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Face Coverings and Children

Face Coverings and Children

Dr. Rob Kidnie is a Family Medicine Resident at the University of Mississippi Medical Center. Prior to becoming a physician, he spent thirteen years as an Army Officer. Dr. Rob Kidnie is answering some hard questions about daily life under COVID-19 and is offering ways we can protect our loved ones and help slow the spread.

 

 

 

Let’s face it, sometimes getting your little ones to do anything can be a struggle. It goes without saying that getting them to wear something many adults complain about will almost certainly pose a challenge. As your children get older however, it becomes increasingly important that they do practice good hygiene and wear a mask to help slow the spread of COVID-19. It’s worthwhile reviewing some of the recommendations around children and face coverings here. Much of the following information comes from the American Academy of Pediatrics’ (AAP) website and I would encourage all parents to check it out for the most up-to-date recommendations.

When not to wear masks:

  • The AAP state that children under the age of 2 years should not wear cloth face coverings.

When your children do not need to wear masks:

  • At home, assuming they have not been exposed to anyone with COVID-19.
  • Outside, as long as they can stay at least 6 feet away from others and can avoid touching surfaces.

When your children should wear masks:

  • Anywhere they may not be able to avoid staying 6 feet away from others (i.e. grocery stores, the doctor’s office, department stores, etc).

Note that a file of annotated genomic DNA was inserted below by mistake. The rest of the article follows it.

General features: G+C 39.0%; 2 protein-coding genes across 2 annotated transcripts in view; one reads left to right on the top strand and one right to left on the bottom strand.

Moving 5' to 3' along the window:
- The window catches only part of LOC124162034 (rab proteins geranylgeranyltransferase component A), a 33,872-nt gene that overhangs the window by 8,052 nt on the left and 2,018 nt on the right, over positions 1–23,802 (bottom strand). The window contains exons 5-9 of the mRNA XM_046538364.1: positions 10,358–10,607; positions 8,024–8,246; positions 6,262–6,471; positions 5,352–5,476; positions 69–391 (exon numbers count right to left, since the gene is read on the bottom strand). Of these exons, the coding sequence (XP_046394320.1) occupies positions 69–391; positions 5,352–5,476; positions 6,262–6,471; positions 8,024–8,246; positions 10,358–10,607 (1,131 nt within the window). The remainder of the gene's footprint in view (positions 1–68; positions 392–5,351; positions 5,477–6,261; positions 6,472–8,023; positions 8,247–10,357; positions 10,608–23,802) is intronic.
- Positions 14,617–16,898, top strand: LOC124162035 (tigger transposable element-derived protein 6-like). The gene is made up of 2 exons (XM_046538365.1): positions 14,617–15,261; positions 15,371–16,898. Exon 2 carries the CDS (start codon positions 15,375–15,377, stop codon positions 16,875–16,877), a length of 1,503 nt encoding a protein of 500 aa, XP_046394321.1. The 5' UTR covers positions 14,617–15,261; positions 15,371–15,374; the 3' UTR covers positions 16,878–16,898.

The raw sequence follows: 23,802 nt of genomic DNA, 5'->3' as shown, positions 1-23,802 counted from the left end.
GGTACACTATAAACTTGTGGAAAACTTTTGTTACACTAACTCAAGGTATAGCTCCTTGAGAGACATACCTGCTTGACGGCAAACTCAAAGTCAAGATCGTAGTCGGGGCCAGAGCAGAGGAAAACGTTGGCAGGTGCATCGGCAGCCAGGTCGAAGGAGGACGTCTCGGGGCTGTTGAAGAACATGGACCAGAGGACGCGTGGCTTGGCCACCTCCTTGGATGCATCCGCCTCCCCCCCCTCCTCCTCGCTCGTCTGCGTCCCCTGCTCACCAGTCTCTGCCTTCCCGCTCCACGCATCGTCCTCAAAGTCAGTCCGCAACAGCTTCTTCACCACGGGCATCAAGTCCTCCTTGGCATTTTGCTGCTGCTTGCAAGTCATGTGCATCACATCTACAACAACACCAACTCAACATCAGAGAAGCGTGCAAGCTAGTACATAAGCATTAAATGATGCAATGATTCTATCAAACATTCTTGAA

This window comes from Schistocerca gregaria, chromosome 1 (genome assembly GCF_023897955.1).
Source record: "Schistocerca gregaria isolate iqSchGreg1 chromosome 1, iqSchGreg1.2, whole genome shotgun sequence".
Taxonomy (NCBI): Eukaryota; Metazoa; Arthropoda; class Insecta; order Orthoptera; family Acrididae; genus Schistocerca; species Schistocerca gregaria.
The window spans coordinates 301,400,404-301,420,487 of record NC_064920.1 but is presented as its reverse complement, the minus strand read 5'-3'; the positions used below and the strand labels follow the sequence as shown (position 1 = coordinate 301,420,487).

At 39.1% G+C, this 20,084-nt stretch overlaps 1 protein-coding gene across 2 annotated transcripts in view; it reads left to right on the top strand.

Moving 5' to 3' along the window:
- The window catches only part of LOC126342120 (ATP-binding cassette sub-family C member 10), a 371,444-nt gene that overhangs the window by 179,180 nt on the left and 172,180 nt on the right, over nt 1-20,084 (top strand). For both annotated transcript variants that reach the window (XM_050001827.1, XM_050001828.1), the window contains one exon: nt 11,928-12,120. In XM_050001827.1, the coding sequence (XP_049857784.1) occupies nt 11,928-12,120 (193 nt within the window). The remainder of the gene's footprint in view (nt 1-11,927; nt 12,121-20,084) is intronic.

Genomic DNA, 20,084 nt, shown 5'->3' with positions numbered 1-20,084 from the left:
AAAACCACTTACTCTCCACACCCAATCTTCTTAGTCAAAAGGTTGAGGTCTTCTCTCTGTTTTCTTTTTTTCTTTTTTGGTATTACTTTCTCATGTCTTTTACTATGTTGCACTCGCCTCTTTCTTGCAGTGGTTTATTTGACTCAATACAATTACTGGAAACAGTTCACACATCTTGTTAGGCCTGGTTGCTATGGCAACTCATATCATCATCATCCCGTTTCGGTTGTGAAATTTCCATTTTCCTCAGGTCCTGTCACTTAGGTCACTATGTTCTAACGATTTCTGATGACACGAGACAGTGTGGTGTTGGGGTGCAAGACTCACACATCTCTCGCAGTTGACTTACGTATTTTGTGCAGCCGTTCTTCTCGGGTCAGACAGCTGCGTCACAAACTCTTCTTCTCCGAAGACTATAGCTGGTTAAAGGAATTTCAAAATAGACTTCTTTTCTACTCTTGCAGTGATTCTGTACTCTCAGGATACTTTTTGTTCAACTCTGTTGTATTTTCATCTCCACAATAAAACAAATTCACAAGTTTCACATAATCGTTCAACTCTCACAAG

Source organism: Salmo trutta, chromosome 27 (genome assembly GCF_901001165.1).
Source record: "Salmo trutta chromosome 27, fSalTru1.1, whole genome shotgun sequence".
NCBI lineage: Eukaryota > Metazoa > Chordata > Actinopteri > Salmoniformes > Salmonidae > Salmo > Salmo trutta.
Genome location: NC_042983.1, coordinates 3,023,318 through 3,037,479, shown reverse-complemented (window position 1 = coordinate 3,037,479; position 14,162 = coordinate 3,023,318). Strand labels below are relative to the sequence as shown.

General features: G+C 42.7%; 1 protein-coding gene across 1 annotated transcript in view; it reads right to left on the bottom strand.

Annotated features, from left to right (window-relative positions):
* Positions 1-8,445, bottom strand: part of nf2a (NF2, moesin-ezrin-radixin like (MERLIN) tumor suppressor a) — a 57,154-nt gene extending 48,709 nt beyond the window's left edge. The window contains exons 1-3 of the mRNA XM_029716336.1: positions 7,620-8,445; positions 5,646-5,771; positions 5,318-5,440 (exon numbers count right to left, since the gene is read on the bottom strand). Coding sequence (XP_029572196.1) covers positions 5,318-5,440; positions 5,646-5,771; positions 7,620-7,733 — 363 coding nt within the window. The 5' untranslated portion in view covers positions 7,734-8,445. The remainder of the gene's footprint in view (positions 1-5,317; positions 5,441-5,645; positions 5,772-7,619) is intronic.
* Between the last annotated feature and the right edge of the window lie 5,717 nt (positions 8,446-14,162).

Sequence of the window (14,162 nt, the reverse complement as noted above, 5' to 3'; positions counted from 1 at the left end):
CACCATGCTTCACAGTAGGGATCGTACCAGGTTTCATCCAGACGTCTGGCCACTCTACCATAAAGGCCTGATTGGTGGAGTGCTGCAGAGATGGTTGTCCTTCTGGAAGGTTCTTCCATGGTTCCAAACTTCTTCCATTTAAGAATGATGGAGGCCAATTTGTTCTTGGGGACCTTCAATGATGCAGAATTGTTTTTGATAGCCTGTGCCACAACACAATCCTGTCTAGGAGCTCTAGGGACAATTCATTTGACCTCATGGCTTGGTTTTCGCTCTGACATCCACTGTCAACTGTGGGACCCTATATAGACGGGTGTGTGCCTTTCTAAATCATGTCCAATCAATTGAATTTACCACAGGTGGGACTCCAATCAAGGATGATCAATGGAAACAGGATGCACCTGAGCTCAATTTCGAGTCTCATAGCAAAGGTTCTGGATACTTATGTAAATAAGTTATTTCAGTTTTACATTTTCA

When to reconsider wearing a mask:

  • If the face covering poses a choking or strangulation hazard.
  • If your children touch their faces more frequently with the mask on than without it.

It’s understandable that your children may resist wearing a face covering at first because they are scared of it or just don’t understand why they have to keep it on. Here are some things you can try to make the face covering a little less scary.

  1. Set the example. This is by far the most important thing. Like wearing a helmet when on a bike, if your children see you wearing your mask, they will be more inclined to try it themselves.
  2. Involve your children. Have them pick out the design or pattern they like and let them decorate their own masks.
  3. Make it “normal”. Put a cloth face covering on a stuffed animal or draw their favorite cartoon or YouTube characters with masks on.
  4. Introduce it gradually. Try it on in front of the mirror at home and wear it around the house for a few days before going out.
  5. Talk about it. If you’re not sure where to start with your children when it comes to discussing COVID-19 and why we wear masks, you can check out healthychildren.org or the CDC website. 

 

 

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